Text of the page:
8. EU Fertilizer Market
9. USA and EU Markets for Essential Oils
10. Wine Market in Japan
11. Mineral Waters in Japan
Sample Market Brief: Wine Market in Japan
Wine Market in Japan
Trends in local production
Import restrictions and application procedures
Japanese consumption traditions
Entering Japanese market
Wine sales promotion strategies
Sample Market Briefs: Mineral Waters in Japan
Mineral Waters in Japan
Import System and Regulations
Imports Regulated by Food Sanitation Law
Classification of Mineral Water
Labelling requirement and a labelling sample
Outline of Container/Packing Recycling Law
International Standards for Mineral Waters
The Function of Wholesalers
Consumption trends as shown by survey of retailers and consumers
Consumption trends seen in retailers
Trends revealed by consumer research
Current Sales and consumption and future prospects
Current sales and consumption
Advise on Accessing the Japanese Market
Outline of provisions on mineral water provided for under the Foods Sanitation Law
Example Retail Price of Mineral Water
Selected domestic Suppliers and Importers
Wholesalers, Distribution Agents
Exhibitions and Trade Fair
1.3.1 Government’s Foreign Investment Promotion Policy
Removing Administrative Barriers to Investment in Georgia. FIAS (Foreign Investment Advisory Service, a joint service of the International Finance Corporation (IFC) and the World Bank) conducted a study of administrative barriers to investment in Georgia. The principal counterpart for this project was the Presidential Commission on Support of the Private Businesses in Georgia. The Presidential Commission on Support of Private Businesses is the lead counterpart for this project (for more details refer to Paragraph 1.3.1 describing the activities of Foreign Investment Advisory Council - FIAC). The main objective of this study was to identify the major administrative impediments to investment and to recommend the steps for streamlining, simplifying and increasing transparency in order to help improve the environment for business in Georgia. Although the primary focus of the study was foreign investment, the administrative procedures and regulatory framework affect domestic investors as well. Therefore, applying the principle of national treatment (i.e. no preferential treatment for foreign investors), this study is intended to help strengthen the business environment for all investors—domestic and foreign alike.
The study covers the core administrative processes for:
· Establishing a business - including investor entry (visa and residency requirements for expatriates) and business registration.
· Locating a business - including land acquisition, site development, construction and operation.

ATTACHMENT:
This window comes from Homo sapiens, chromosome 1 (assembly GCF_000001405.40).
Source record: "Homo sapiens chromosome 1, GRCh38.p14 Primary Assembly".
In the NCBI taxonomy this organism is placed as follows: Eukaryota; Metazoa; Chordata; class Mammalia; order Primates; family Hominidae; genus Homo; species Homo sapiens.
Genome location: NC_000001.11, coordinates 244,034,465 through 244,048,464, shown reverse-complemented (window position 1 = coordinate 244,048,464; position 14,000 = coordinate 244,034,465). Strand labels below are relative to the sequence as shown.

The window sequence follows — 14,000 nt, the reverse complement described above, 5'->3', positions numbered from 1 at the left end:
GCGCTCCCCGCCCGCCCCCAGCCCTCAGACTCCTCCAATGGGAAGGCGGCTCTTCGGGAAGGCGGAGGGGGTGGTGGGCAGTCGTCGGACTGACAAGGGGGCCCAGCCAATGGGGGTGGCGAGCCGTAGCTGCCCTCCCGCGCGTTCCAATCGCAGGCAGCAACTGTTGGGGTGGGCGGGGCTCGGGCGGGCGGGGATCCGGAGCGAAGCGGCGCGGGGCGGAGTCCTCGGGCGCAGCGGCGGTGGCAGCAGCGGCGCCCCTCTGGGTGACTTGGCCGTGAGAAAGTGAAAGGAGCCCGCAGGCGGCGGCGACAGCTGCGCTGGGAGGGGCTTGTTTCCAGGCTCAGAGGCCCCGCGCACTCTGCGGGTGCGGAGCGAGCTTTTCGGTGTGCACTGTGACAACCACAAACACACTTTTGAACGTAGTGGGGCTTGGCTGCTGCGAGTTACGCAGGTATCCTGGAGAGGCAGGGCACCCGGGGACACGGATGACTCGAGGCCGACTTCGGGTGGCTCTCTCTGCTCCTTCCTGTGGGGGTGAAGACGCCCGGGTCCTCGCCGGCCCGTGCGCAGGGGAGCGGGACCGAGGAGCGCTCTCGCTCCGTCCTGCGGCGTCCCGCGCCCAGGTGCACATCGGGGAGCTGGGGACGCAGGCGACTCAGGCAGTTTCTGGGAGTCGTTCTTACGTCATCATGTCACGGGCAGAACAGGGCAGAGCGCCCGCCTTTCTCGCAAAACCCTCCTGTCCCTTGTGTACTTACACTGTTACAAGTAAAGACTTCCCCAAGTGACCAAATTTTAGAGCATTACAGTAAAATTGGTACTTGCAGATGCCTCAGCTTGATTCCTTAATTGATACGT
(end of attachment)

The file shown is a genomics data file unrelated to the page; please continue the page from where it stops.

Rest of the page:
· Operating a business - including taxation, trade regime and customs, licensing, permits, inspections, intellectual property issues, and product standardization.
Establishing a Business—Investor Entry and Business Registration. The procedures for obtaining entry visas are relatively transparent and present no significant administrative impediments. Most notably, foreign investors and expatriate employees do not require special work or residence permits to live and work in Georgia.
The court registration procedures have been simplified in the past 2 years. However, because of the lack of technical and human capacity, court registrars are unable to fulfill the provisions of the Law on Entrepreneurs aimed at guaranteeing timely service, ensuring public availability of information on companies, publishing data on newly registered companies, and protecting company names. The most pressing issues relate to length of time required to register (2 to 3 weeks) and to retrieve information on companies.
The principal recommendations for improving the business registration process and the access to company records include:
· Modernization of the registration and data filing systems by taking advantage of new technologies (including the internet) to speed up processing and to improve the access to information, as provided under the law.
· Centralization of the court registration system.
· Publication and dissemination of information on business registration procedures, requirements and fees.
· Resolution of the legal provisions for information disclosure under the Law on Entrepreneurs and the Tax Code.
Locating a Business. Locating, acquiring and constructing or rehabilitating real estate for business activities are not perceived as significant problems by either foreign or domestic investors in Georgia. The current system may not pose an overwhelming difficulty for investors because of the low volume of transactions and the institutionalized system of unofficial payments and influence peddling to facilitate the process. However, there are a number of specific areas where regulations, requirements, and procedures need to be clarified, simplified and streamlined. The report includes a number of detailed short and long-term recommendations for strengthening the laws related to the privatization of agricultural land and improving the quality of service provided by the various bureaus responsible for processing the permits necessary for property development and construction in Georgia.
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